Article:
Directed by: Shawn Levy
Premise: Two middle aged salesmen (Owen Wilson and Vince Vaughn) lose their jobs and take an internship at Google. After being paired with other misfits they must compete against other groups of interns for a job at the company.
What Works: The Internship reunites the stars of Wedding Crashers and Owen Wilson and Vince Vaughn are still a viable comedy team. Like their previous outings, Wilson and Vaughn bounce off each other very well but they also allow for moments of vulnerability that make them likable. The rest of the core cast is very promising, including Josh Brener, Dylan O’Brien, Tobit Raphael, and Tiya Sircar. Although they are all playing stereotypes each actor adds enough personality to his or her character to flesh out the role and they hold their own against the more seasoned performers. The cast also includes Max Minghella as the elitist leader of a rival intern team, and Minghella is able to be antagonistic even though the movie does not actually give him anything to do.
What Doesn’t: The presence of actors Owen Wilson and Vince Vaughn recalls Wedding Crashers but the comparisons between that film and The Internship go well beyond its stars. This movie is Wedding Crashers with the names changed, and it follows every beat and plot twist of that film but without the same comic consistency or mischievous energy. Like Wedding Crashers, Wilson and Vaughn play a pair of frauds who talk their way into a place they don’t belong and use their people skills to get ahead. Instead of football, the interns play a game of Quidditch and in the course of the story the two leads break up but eventually reconcile. The comparisons with Wedding Crashers are most apparent in the supporting roles. In place of Rachel McAdams, The Internship features Rose Byrne as Owen Wilson’s unattainable love interest but they have very little romantic heat between them. Max Minghella is cast in essentially the same role played by Bradley Cooper in Wedding Crashers but he is even less of an antagonist because the movie rarely puts him in direct conflict with anyone. Aasif Mandvi plays a supervisor who is akin to the role played by Christopher Walken and Rob Riggle is cast in the part formally held by Will Ferrell. As much as it apes Wedding Crashers, The Internship fails to be as funny as that picture, in large part because it is restrained by a PG-13 sensibility, and it tends to exacerbate the problems of the 2005 film. The characters played by Owen Wilson and Vince Vaughn in Wedding Crashers should not be likable at all, as they spend the entire movie lying to people, especially women. The filmmakers got away with that through humor but also because the characters learned to stop lying. By comparison, Wilson and Vaughn’s characters in The Internship aren’t nearly as horrible but they’re also not as interesting and they don’t learn anything about themselves by the end of the movie. Like Wedding Crashers, The Internship also has a very problematic relationship with its female characters. The women of The Internship are either cold-fish like Rose Byrne’s character or pin-ups like the dancer played by Jessica Szohr. The other major problem of The Internship is its relationship with Google. The picture is a feature length commercial for a corporate giant but that isn’t its biggest fault. The Internship has the Jaws 3-D problem. The 1983 film is a feature length commercial for Sea World but the story is about a killer shark eating tourists at the park, making Jaws 3-D one of the worst cross-promotions in Hollywood history. The Internship depicts Google not as a serious corporation that is changing the world but as a frat house populated by snobby and obnoxious people. This movie is about as likely to make you want to work at Google as Waiting is to make you want to work at Applebees, and perhaps less so.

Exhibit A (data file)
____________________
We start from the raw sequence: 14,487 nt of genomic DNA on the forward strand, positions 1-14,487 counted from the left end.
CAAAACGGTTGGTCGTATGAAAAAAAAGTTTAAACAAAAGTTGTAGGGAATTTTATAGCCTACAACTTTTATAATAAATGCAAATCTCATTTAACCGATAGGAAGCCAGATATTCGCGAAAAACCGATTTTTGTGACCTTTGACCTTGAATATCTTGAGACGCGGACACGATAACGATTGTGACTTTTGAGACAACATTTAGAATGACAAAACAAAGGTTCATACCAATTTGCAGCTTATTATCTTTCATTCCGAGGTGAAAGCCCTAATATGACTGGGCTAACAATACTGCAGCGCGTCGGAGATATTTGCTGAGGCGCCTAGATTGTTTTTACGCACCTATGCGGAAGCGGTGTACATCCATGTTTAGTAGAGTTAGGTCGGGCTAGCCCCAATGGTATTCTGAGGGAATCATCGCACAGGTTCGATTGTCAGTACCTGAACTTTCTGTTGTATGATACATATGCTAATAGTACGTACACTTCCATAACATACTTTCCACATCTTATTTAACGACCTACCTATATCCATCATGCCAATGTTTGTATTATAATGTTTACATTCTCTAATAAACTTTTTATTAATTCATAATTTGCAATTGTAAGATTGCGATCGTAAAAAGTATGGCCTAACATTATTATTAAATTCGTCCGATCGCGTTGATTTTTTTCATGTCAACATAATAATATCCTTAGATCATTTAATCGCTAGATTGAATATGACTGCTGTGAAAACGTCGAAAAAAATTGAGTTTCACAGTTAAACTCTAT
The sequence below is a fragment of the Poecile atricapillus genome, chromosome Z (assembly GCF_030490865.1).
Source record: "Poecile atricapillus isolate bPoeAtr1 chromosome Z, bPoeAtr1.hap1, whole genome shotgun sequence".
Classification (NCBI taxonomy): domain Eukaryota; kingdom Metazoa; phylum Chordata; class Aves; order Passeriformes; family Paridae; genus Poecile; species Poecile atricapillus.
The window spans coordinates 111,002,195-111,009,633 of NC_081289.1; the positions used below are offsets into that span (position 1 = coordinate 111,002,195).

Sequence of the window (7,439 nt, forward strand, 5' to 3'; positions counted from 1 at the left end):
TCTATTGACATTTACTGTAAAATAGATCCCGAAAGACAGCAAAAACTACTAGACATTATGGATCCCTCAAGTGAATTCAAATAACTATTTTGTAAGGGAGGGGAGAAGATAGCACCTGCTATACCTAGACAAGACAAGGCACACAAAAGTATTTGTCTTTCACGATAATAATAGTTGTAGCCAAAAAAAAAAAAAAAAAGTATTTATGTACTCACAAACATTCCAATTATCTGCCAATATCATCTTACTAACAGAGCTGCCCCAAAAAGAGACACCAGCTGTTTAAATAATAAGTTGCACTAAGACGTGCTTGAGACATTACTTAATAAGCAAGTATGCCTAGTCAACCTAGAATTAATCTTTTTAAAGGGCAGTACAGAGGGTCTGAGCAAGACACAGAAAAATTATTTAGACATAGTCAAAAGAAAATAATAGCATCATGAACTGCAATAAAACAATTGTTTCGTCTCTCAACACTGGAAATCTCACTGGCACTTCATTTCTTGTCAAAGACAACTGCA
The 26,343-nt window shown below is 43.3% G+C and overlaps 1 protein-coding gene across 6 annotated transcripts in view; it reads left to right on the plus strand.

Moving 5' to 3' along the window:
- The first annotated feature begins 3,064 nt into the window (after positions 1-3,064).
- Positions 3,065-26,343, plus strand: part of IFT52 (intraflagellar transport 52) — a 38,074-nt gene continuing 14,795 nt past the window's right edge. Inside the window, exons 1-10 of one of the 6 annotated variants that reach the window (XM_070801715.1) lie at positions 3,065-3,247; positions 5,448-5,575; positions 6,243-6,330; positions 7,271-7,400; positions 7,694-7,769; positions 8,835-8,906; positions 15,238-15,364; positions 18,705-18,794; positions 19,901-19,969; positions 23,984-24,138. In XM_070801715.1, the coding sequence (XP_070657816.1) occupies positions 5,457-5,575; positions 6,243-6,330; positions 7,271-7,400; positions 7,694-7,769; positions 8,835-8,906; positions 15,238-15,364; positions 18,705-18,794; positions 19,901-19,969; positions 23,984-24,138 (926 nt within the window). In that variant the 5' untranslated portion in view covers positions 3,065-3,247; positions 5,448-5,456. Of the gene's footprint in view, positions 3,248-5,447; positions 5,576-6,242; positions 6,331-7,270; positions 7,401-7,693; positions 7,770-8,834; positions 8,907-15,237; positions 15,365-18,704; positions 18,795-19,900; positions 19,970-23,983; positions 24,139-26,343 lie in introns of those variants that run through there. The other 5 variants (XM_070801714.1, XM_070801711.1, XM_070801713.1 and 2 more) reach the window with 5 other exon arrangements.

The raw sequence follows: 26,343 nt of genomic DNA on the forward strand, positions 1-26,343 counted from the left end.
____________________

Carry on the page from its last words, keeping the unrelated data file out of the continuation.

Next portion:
Bottom Line: The Internship is uncomfortably similar to Wedding Crashers and it suffers by comparison. The movie isn’t very funny and it comes across as a lazy knock off of the 2005 film.
Episode: #443 (June 16, 2013)